Fox reprimanded for separate run-ins

RENO, Nev. -- The Western Athletic Conference reprimanded
Nevada basketball coach Mark Fox on Tuesday for unsportsmanlike
conduct with referees in two games in March but spared him any fine
or suspension.

The more serious of the two incidents involved Fox yelling
profanities and appearing ready to use force toward a police
officer and game officials after the Wolf Pack lost to Utah State
in the WAC tournament on March 9 at Las Cruces, N.M., according to
a police report issued at the time.

New Mexico State University campus police filed the report but
agreed to WAC Commissioner Karl Benson's request at the time to let
the league handle an investigation into the matter.

"The WAC has a set of standards by which all coaches,
student-athletes and administrators are expected to follow when it
comes to exhibiting good sportsmanship," Benson said in a
statement Tuesday.

"Coach Fox violated those standards," he said.

Fox also issued a statement Tuesday apologizing for his

"I take full responsibility for my actions that resulted in
this and apologize to all those involved," Fox said. "I have
renewed my commitment to adhere to the WAC's sportsmanship policies
in the future."

Benson was attending a meeting Tuesday on the Bowl Championship
Series in New Orleans and was not immediately available for
additional comment, WAC spokesman Dave Chaffin said.

Chaffin said he did not know if the league considered fining or
suspending Fox for a game. He said the reprimand carried no
additional penalties.

"A public reprimand is just pretty much what it says," Chaffin
told The Associated Press from WAC headquarters in Denver.

"It's not really penalizing. It would go in the file and next
time something like this happens, more stringent penalties could
occur," he said.

The last time the WAC suspended a coach was when then-Texas El
Paso coach Don Haskins was suspended for one game on Feb. 10, 1998,
Chaffin said.

Haskins had been reprimanded earlier in the season after an
altercation with an official earlier. He then publicly criticized
officials after he was ejected from a game on Feb. 7, which led to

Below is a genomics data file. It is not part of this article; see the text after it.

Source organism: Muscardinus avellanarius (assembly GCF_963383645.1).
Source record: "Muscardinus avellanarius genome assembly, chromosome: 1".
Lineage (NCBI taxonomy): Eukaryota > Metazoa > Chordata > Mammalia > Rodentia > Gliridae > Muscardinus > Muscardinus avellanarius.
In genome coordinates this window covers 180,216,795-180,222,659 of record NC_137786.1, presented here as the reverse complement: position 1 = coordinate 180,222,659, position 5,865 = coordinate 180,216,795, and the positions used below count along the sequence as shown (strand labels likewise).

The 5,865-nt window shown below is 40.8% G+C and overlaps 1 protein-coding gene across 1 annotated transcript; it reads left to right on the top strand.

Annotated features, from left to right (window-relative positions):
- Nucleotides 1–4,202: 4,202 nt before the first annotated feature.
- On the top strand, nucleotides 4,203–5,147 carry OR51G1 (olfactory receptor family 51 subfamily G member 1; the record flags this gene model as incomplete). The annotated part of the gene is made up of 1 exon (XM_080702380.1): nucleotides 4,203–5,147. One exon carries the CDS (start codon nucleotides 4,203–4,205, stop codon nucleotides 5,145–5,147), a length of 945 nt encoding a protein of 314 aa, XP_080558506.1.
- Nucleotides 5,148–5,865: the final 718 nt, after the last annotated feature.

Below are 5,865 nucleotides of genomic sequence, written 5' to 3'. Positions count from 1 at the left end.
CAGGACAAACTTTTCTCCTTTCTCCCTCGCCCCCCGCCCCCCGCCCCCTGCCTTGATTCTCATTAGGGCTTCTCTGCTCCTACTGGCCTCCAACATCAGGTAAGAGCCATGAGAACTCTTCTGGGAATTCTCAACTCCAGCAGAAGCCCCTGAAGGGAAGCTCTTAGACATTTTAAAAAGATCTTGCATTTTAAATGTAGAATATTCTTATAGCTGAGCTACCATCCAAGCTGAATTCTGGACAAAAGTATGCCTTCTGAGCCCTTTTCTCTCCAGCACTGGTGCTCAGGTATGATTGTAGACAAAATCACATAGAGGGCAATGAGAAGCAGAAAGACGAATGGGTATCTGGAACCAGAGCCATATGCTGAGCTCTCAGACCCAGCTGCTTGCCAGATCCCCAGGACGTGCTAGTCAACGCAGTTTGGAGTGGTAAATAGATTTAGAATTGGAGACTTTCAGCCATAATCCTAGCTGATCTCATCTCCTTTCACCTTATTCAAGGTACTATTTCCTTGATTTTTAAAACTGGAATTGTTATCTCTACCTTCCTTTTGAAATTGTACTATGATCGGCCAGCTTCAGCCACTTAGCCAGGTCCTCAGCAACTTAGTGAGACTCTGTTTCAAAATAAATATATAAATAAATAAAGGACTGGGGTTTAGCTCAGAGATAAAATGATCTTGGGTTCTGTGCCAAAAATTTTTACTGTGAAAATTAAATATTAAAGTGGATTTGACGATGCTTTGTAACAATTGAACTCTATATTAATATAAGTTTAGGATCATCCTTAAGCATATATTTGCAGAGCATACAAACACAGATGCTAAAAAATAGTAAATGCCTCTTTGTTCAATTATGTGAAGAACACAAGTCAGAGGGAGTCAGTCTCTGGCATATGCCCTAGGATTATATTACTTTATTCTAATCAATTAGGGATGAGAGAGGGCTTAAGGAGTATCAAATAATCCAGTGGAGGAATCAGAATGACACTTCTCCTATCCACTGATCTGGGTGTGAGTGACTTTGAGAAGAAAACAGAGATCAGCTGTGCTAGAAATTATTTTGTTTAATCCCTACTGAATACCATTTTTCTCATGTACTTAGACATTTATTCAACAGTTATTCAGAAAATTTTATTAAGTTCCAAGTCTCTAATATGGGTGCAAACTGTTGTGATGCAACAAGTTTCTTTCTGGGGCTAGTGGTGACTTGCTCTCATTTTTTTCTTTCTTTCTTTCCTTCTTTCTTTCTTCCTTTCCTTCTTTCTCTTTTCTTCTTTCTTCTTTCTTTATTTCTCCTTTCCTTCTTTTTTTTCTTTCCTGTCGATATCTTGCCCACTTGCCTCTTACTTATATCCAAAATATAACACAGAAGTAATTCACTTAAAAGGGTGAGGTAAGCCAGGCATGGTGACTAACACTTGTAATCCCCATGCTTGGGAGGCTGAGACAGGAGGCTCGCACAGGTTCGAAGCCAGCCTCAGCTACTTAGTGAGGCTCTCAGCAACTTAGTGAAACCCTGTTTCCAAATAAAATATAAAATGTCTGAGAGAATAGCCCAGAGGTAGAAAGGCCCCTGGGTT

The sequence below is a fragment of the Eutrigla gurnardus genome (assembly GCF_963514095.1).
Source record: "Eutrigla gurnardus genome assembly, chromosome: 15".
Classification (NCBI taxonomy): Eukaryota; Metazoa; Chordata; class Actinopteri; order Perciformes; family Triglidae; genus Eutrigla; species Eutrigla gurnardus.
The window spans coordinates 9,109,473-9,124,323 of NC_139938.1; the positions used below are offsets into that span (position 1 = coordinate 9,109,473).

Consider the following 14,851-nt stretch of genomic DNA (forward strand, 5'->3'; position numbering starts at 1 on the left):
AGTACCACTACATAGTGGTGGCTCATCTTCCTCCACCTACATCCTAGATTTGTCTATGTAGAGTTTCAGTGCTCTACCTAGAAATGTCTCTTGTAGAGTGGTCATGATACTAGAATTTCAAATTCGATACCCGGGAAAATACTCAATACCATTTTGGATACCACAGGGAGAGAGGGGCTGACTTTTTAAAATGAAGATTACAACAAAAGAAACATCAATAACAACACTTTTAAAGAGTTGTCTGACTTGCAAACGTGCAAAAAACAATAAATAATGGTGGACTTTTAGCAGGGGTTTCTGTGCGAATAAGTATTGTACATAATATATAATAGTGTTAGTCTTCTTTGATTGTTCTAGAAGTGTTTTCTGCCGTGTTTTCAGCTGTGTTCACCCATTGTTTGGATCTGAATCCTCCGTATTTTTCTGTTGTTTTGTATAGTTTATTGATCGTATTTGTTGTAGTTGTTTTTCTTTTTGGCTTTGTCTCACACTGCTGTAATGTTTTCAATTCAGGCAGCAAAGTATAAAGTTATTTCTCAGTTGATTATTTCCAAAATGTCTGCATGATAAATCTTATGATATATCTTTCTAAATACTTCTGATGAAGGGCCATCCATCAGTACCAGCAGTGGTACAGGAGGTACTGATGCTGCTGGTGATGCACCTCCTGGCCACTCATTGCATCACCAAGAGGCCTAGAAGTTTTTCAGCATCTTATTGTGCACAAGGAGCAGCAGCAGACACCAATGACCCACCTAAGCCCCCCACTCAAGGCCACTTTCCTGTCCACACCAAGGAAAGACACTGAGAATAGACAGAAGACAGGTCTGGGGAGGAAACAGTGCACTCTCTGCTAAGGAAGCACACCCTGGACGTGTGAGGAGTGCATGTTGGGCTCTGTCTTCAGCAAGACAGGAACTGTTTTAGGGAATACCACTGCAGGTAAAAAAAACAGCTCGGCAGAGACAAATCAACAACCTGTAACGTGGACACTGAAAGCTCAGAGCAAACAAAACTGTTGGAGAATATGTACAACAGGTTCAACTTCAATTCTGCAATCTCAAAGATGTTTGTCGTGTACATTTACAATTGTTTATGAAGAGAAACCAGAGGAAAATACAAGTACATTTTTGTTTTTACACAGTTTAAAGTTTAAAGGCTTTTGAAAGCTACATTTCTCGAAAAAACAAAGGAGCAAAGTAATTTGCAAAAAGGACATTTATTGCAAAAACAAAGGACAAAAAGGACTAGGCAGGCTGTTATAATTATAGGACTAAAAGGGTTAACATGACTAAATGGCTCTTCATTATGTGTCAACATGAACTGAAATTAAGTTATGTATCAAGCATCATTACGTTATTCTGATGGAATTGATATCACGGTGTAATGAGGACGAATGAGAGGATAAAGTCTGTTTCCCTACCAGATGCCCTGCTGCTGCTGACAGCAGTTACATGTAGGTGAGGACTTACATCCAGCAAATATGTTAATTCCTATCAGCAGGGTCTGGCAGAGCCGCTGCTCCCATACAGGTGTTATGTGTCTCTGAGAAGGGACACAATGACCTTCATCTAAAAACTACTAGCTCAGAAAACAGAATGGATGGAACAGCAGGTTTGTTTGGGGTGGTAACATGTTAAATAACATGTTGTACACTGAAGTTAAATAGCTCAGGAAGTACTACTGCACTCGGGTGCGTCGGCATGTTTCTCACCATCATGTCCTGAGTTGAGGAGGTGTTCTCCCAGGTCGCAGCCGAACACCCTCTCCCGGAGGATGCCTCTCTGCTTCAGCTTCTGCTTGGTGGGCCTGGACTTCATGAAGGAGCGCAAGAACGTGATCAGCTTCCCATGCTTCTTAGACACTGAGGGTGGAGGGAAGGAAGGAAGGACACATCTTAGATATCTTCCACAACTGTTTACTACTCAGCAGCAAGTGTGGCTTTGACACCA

the suspension.

The other incident involving Fox this year occurred during a
game when he bumped an official after a foul was called against
Wolf Pack star forward Nick Fazekas in the final minutes of a loss
at Utah State on March 1.

The WAC decided to review that matter after the police report
was filed in Las Cruces following Nevada's 79-77 loss to Utah State
in the WAC semifinals at the Pan American Center, Chaffin said.

Nevada officials disputed details in the police report.

"It was a 'he-said, she-said' situation," Nevada athletic
director Cary Groth said Tuesday.

"I think the hardest part throughout the whole process has been
the accuracy of the information," she told AP.

"What we determined after a long review was Mark was in
violation of the sportsmanship code when it came to his actions
toward officials. Both Mark and I agreed and he apologized for
making comments he should not have made to the officials," Groth

NMSU officer Quent Pirtle said in the report in Las Cruces that
he was escorting officials Bill Gracey, Winston Stith and Larry
Spaulding to their dressing room when he heard Fox using "loud,
boisterous and profane language toward the officials."

"As Mr. Fox continued to curse and be abusive toward the
officials, he continued to close distance," Pirtle wrote. "I
placed my hand on the back of the last official and tried to hurry
him up the ramp."

Pirtle said at that point Fox was about 2 feet away.

"I slowed down and put my hand across his chest to prevent him
from getting any closer to the official," Pirtle said.

The officer said Fox told him, "Don't put your [expletive]
hands on me."

"I told Mr. Fox to back off and again pushed against him to
keep him from the officials," Pirtle said. "The behavior of Mr.
Fox toward me was in a rude and insolent manner and I believed Mr.
Fox was going to touch or apply force to the officials or myself."

Pirtle said he considered arresting Fox on charges of assault on
a police officer and a conventional assault charge. After meeting
with Benson and other tournament officials, he decided to let the
WAC office deal with the incident.

Last month, the WAC also reprimanded New Mexico State coach
Reggie Theus for violating the league's sportsmanship policy during
a tournament game. Theus left the bench and went onto the court
after a New Mexico State player was intentionally fouled during the
March 8 game against Boise State, the conference said.